Its surprising how many time capsules include alcohol. It turns out, whether it’s a crate of beer or a bottle of whiskey, adding a tipple for the people who discover your capsule is a pretty popular idea.
With that said, I’m not sure this next guy got the memo. An unnamed individual buried a whisky bottle under a New Hampshire City Hall in 1944, but he forgot to include the whiskey! Instead, he filled the bottle with a coin and some newspaper clippings, as well as a note apologizing personally for drinking the whiskey!
Construction crews in Scotland fared a little better, as a 121-year-old whiskey bottle they found was actually full. The bottle was in a rusted metal box hidden inside the cornerstone of a bridge, which was again discovered by renovators completely by accident! The box also included old newspapers and a paper scroll, but the real question was if anyone was allowed to drink the alcohol.
However, the reward for the weirdest time-capsule-related-alcohol mystery goes to this capsule in Washington state. Some volunteers found it inside an artillery shell, carrying a whole host of treasures inside.
Even though the magazines and lighters from World War One were pretty cool, some things were definitely missing, and there was a note to prove it.
The note simply said: Thank you for the brandy. So, I guess at least whoever discovered the time capsule first had a good time.
4: The Westinghouse Time Capsule
Another time capsule that is not to be opened for 5000 years is the Westinghouse Time Capsule, which is housed in what is called the Immortal Well. The capsule was buried in 1938 on the site of the 1939 World’s Fair in New York and is set to be opened in 6939.
However, the most interesting thing about the capsule is that we’re not even 100 years on from its burial, and yet much of it is already out of date. The capsule contains over 100 items, and yet many of them are already obsolete in our new modern age. Some are just quaint and harmless, like the tooth powder that we’ve since replaced with toothpaste, but some are downright dangerous. For example, there is a popular leather roof shingle with an asbestos coating to make it flame resistant.
However, some of the items are so charming that I kind of wish they’d make a comeback. I mean, toy cars will probably be popular forever, but the one in the time capsule is truly one of a kind. Made of tin, the spring-powered toy is hand painted and full of intricate gears. It’s arguably much cooler than the remote-controlled kind we have now.
3: Oldest message in a bottle ever found
Messages in bottles might be a cliché – but in real life, they come up far less often. That’s not surprising, as these days we have far more convenient ways of communicating. Those message bottles have to win the battle against the elements.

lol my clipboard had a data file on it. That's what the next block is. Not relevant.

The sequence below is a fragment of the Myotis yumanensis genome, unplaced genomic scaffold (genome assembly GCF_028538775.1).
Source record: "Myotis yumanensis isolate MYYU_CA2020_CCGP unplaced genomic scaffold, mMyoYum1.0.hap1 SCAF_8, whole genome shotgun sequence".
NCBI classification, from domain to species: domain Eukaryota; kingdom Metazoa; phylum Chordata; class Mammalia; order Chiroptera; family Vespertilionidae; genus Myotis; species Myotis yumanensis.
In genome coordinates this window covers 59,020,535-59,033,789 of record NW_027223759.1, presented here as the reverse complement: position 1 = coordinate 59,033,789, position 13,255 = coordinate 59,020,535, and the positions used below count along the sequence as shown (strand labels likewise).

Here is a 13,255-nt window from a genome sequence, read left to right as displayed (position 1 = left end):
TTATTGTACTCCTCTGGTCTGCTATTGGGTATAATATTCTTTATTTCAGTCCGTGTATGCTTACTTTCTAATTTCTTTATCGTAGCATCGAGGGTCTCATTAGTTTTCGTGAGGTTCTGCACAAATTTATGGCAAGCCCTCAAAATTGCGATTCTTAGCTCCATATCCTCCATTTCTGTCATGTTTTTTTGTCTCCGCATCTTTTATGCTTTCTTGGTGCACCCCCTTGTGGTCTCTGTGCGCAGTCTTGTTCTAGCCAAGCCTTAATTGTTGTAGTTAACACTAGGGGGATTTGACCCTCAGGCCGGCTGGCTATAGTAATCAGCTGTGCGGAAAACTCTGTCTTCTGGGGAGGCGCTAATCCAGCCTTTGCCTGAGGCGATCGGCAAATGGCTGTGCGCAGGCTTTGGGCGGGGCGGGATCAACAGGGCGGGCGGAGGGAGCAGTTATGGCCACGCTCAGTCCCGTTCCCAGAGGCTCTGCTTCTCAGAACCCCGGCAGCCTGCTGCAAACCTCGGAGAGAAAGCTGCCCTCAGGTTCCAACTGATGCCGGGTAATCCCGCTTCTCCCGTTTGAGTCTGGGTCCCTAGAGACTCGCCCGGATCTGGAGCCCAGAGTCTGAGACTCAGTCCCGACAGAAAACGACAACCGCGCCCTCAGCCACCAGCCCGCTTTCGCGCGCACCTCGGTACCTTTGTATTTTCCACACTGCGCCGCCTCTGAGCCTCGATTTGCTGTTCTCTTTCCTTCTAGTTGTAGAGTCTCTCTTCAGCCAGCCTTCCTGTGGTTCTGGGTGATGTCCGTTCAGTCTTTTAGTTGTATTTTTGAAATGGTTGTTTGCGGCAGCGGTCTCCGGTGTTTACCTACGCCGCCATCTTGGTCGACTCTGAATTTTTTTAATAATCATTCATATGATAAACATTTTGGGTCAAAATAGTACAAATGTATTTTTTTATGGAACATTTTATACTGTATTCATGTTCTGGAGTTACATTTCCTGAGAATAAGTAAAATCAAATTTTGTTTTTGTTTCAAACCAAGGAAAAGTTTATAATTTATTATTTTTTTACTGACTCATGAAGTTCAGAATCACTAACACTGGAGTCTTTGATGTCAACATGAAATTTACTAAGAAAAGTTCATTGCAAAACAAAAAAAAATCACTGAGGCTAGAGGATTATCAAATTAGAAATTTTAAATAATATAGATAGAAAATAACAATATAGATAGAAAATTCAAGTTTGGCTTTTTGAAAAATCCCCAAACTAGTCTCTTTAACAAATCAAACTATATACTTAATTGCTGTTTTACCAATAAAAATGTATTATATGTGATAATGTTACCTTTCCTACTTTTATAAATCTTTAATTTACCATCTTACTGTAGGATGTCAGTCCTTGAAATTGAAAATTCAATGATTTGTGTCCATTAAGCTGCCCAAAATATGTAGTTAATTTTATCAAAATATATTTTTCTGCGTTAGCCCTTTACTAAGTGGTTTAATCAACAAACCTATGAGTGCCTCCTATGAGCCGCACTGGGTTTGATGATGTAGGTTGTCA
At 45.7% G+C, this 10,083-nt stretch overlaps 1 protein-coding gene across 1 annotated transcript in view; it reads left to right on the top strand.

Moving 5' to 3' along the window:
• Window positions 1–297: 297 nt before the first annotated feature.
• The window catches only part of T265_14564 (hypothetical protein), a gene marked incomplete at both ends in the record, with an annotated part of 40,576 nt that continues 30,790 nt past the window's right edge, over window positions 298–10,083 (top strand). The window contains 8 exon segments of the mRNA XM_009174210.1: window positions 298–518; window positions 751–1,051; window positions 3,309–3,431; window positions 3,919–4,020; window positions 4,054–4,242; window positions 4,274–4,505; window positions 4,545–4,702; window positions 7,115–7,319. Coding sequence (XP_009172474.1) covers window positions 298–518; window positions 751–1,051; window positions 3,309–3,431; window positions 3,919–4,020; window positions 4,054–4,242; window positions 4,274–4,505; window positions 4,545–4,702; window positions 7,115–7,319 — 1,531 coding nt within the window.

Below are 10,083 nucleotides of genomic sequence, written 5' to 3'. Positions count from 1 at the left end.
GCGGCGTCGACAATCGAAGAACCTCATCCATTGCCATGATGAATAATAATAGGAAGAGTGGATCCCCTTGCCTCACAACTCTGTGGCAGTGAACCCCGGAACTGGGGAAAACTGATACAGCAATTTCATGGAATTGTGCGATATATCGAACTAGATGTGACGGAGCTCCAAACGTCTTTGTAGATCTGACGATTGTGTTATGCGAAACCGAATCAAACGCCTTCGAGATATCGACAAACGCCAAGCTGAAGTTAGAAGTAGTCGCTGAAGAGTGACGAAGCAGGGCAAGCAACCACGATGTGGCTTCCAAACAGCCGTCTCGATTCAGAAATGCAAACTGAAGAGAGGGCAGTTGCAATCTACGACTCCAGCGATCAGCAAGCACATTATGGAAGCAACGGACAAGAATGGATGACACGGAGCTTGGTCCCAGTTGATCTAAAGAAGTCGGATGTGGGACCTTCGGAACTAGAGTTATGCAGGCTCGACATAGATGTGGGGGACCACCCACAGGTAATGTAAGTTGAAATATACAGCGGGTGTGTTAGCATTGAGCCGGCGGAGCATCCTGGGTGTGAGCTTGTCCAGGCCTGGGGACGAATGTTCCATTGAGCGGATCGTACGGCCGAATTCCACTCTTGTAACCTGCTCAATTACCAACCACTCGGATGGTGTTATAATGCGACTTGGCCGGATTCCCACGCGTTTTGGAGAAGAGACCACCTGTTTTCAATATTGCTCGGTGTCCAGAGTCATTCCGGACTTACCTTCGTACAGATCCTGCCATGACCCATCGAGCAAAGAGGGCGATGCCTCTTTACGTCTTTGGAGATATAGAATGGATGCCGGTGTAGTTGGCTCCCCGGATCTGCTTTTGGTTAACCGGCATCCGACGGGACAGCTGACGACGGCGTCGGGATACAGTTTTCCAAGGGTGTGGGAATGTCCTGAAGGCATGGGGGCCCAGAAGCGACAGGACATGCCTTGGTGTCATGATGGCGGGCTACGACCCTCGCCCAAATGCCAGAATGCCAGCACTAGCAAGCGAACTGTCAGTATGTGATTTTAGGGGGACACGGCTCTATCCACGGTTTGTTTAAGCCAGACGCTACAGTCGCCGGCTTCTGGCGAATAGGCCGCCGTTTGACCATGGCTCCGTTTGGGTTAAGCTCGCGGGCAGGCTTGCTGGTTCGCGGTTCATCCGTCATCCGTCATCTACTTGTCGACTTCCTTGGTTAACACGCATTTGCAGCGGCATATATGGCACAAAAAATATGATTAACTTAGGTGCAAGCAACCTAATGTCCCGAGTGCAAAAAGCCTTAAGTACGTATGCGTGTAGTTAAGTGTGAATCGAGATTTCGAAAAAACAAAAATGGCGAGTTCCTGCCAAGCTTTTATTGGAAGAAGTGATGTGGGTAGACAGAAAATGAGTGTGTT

Many of the bottles that once existed have either been smashed or lost at the bottom of the ocean. The messages inside become so waterlogged that they’re no longer readable.
However, occasionally they do show up in miraculously good condition, and they usually have an awesome story to tell.
This bottle was found when it washed up on a beach in Australia and turned out to be 132 years old, making it the oldest message in a bottle in the world.
Even cooler, it was part of a German experiment to track shipping routes by the German Naval Observatory. It means that there might even be more out there somewhere.
2: The Crypt Of Civilisation
The Crypt Of Civilization definitely has the coolest name of any time capsule in this list, but it also has one of the most interesting stories. The proposal first came in 1936, 6177 years after the first fixed year in history – when the Egyptian calendar began in 4241BC. Professor and writer Thornwell Jacobs created the capsule. He wanted the same amount of time to pass before the future people could open it. It means that people in the far future can see its contents in 8113.
Obviously that’s a long time away, and so Jacobs couldn’t take any chances about what future humans would understand. Therefore, in addition to the 640,000 pages of microfilm in the crypt, the room also includes a wind-powered generator – and another machine for if the generator and microfilm reader breaks. There is also a machine that is capable of teaching any future human English, so they’re capable of understanding the many voice recordings in the crypt – which include everyone from Stalin to Popeye the Sailor.
There are some items in the crypt that make a little less sense, however. For example, I’m sure people in the future will not welcome the two mannequins standing by the door, and the plastic ornamental beetle they decided to include.
1: Paris Opera & MIT capsule
The Paris Opera is already famous for having a ghost that stalks around in the basement. But there is another ancient thing buried down there as well. That’s right, in 1907 a group of men gathered underneath the opera house, and began work on their own time capsule.
They buried the capsule in 1912 after putting inside 45 wax pressed records and a gramophone to play them on. Those men guessed the changes in recording technology before the capsule’s opening in 2012. So, they also added instructions on how to work a gramophone, and a host of spare needles to boot.
© NY Times
Here’s an interesting fact – you can now buy all the records of that capsule in CD form. Do you want to be vintage and channel the 1900s?
Composers at the Paris Opera House are not the only group of geniuses that have got together to make a time capsule though. In 1957, the president of MIT and a team of scientists buried their own and specified 2957 the opening year. Unfortunately, it was found a touch too early in 2015 – but the current president of MIT decided to honor their wishes and leave it well alone.
As for what it contains, it includes new coins and a copy of ‘A Scientist Speaks’. Also, there is a small container of penicillin. The tube had Argon gas to protect its contents. The gas ensures that everything survives until the due opening in 900 years or so.
Which time capsule findings are you most looking forward to people opening? And, Have you ever made a time capsule of your own? If not – what three things would you put in it to represent your life right now? Let me know in the comments down below!